Police said they had the driver of the car in custody, identifying him later Saturday night as James Alex Fields Jr., 20, of Ohio. Fields was being held on suspicion of second-degree murder.

The Virginia State Police announced late Saturday that Troy Dunigan, 21, of Chattanooga, Tennessee, was charged with disorderly conduct; Jacob L. Smith, 21 of Louisa, Virginia, was charged with assault and battery; and James M. O’Brien, 44, of Gainesville, Florida, was charged with carrying a concealed handgun. 

The Toledo Blade newspaper in Ohio broke the news to Fields’ mother, Samantha Bloom, who said she had not been contacted by authorities. She said her son told her he was going to an “alt-right” rally in Virginia, without offering any details about the extremist nature of the gathering.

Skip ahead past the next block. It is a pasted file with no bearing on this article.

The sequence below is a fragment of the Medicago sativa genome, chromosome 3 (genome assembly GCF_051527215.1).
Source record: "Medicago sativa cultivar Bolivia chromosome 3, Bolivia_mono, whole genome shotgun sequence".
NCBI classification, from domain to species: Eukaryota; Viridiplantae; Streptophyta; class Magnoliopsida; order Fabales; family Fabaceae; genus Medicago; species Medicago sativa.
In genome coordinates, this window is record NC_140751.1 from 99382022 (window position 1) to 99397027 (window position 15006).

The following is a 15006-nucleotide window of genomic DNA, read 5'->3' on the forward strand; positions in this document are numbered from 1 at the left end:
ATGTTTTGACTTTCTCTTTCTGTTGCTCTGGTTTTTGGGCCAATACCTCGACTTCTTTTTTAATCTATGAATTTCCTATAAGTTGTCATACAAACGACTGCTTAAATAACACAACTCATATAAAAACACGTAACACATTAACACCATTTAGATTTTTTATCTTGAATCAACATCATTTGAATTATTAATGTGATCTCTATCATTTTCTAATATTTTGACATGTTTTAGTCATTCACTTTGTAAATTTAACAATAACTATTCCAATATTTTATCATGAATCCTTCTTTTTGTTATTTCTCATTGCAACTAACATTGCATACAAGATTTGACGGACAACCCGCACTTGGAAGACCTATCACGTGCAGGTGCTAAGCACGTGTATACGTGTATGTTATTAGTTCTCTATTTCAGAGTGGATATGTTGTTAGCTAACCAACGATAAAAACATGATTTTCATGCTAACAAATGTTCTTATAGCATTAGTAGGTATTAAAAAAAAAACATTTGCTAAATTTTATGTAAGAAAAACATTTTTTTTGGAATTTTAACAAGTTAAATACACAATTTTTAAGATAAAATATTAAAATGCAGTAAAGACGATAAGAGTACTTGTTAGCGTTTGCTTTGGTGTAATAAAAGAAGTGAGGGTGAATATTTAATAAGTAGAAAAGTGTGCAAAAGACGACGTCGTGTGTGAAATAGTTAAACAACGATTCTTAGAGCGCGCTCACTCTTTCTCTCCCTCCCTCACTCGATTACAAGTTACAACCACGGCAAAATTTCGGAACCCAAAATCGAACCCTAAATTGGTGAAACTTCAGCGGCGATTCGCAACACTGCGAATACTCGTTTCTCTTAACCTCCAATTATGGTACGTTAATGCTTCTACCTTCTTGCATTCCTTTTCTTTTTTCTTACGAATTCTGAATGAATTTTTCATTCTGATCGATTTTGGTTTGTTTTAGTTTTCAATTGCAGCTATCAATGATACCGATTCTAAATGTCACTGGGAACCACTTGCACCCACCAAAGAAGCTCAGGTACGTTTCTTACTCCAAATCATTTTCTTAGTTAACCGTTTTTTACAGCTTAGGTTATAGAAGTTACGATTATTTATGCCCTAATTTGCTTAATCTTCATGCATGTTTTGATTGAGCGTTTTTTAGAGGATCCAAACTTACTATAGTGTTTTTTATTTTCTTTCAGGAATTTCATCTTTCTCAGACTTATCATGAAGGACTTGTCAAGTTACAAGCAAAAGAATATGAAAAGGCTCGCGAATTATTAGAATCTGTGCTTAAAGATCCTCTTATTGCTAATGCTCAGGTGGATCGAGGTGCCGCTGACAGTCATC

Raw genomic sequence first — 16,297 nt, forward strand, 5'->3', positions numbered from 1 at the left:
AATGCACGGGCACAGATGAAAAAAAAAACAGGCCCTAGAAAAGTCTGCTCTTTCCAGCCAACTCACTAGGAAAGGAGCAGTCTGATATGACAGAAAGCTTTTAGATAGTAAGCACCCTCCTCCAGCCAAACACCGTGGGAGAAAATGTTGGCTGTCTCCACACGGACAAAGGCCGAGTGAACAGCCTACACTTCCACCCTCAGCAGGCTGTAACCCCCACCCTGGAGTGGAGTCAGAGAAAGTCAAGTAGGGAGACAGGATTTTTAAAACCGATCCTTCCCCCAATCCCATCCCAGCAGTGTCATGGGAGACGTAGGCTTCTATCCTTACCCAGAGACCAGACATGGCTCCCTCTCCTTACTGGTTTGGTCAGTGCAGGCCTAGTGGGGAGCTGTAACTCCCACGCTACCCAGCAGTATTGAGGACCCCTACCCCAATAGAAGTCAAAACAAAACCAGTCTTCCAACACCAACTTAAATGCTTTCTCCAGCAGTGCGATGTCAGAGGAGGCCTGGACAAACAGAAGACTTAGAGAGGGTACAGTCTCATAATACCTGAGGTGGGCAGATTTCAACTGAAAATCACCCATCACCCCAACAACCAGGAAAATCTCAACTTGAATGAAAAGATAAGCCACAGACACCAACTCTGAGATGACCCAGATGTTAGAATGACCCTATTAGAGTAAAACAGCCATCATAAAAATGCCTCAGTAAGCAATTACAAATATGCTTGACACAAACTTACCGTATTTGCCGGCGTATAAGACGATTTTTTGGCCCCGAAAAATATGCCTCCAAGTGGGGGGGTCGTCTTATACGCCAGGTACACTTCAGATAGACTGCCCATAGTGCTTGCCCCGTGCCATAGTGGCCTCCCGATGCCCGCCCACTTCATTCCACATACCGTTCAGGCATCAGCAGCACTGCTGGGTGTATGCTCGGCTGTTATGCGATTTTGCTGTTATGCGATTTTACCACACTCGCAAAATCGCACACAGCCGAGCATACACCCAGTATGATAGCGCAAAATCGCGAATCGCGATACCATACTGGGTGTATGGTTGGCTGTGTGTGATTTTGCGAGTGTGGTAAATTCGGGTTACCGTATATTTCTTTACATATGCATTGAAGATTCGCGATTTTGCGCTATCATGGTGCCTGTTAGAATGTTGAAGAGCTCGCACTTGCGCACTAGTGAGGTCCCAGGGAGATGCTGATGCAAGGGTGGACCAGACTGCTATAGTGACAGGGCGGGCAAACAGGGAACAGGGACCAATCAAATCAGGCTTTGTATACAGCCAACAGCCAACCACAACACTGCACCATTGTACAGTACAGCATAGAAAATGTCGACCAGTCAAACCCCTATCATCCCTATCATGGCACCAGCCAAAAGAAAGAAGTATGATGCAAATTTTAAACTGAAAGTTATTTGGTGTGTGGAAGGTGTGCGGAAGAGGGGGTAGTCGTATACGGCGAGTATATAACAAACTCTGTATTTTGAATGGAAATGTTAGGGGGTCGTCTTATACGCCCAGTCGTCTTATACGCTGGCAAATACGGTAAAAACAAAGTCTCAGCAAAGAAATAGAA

“I thought it had something to do with Trump,” Bloom told the newspaper. She said she and her son had moved to Ohio about a year ago from Florence, Kentucky.

Charlottesville Mayor Michael Signer said on Twitter he was “heartbroken” about the death and urged all those still at the protest site to go home.

Hours later, Virginia state police said one of their helicopters had crashed in a wooded area outside the city. The helicopter was being used to help law enforcement monitor the rally.

Police said Lt. H. Jay Cullen of Midlothian and Trooper-pilot Berke M.M. Bates of Quinton were killed in the crash.

White Supremacists, Counterprotesters Clash at Virginia Rally

​Violent demonstration

The incident involving the car occurred as people were leaving the area after police deemed the demonstration unlawful; multiple acts of violence had broken out between the white supremacist demonstrators and counterprotesters.